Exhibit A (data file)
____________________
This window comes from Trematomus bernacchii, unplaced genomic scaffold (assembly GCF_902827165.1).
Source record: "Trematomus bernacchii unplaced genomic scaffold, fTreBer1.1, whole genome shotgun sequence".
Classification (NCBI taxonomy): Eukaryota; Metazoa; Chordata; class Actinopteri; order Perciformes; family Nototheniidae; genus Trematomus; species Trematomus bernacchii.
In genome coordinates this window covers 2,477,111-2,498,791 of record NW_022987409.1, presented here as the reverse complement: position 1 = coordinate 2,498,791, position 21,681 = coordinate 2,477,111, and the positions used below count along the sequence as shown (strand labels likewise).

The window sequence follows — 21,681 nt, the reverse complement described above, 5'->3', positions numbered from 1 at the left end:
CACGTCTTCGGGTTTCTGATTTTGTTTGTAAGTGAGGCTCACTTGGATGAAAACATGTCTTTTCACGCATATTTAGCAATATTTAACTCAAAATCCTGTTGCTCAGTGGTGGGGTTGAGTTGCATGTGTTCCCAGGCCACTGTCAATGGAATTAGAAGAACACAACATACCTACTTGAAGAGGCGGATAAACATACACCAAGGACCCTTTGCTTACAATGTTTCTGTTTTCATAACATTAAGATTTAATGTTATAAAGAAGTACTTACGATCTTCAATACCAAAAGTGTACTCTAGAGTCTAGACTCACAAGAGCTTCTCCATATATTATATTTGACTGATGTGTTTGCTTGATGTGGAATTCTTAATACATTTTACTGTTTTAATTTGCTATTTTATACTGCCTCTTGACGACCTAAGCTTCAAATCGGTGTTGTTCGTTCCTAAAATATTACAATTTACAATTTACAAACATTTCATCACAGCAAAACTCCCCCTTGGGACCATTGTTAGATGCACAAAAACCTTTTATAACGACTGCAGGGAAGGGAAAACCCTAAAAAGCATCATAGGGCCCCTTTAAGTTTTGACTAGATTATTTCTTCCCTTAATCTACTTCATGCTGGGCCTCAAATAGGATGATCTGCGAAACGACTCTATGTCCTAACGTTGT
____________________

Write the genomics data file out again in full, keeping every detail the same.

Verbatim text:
This window comes from Trematomus bernacchii, unplaced genomic scaffold (assembly GCF_902827165.1).
Source record: "Trematomus bernacchii unplaced genomic scaffold, fTreBer1.1, whole genome shotgun sequence".
Classification (NCBI taxonomy): Eukaryota; Metazoa; Chordata; class Actinopteri; order Perciformes; family Nototheniidae; genus Trematomus; species Trematomus bernacchii.
In genome coordinates this window covers 2,477,111-2,498,791 of record NW_022987409.1, presented here as the reverse complement: position 1 = coordinate 2,498,791, position 21,681 = coordinate 2,477,111, and the positions used below count along the sequence as shown (strand labels likewise).

The window sequence follows — 21,681 nt, the reverse complement described above, 5'->3', positions numbered from 1 at the left end:
CACGTCTTCGGGTTTCTGATTTTGTTTGTAAGTGAGGCTCACTTGGATGAAAACATGTCTTTTCACGCATATTTAGCAATATTTAACTCAAAATCCTGTTGCTCAGTGGTGGGGTTGAGTTGCATGTGTTCCCAGGCCACTGTCAATGGAATTAGAAGAACACAACATACCTACTTGAAGAGGCGGATAAACATACACCAAGGACCCTTTGCTTACAATGTTTCTGTTTTCATAACATTAAGATTTAATGTTATAAAGAAGTACTTACGATCTTCAATACCAAAAGTGTACTCTAGAGTCTAGACTCACAAGAGCTTCTCCATATATTATATTTGACTGATGTGTTTGCTTGATGTGGAATTCTTAATACATTTTACTGTTTTAATTTGCTATTTTATACTGCCTCTTGACGACCTAAGCTTCAAATCGGTGTTGTTCGTTCCTAAAATATTACAATTTACAATTTACAAACATTTCATCACAGCAAAACTCCCCCTTGGGACCATTGTTAGATGCACAAAAACCTTTTATAACGACTGCAGGGAAGGGAAAACCCTAAAAAGCATCATAGGGCCCCTTTAAGTTTTGACTAGATTATTTCTTCCCTTAATCTACTTCATGCTGGGCCTCAAATAGGATGATCTGCGAAACGACTCTATGTCCTAACGTTGT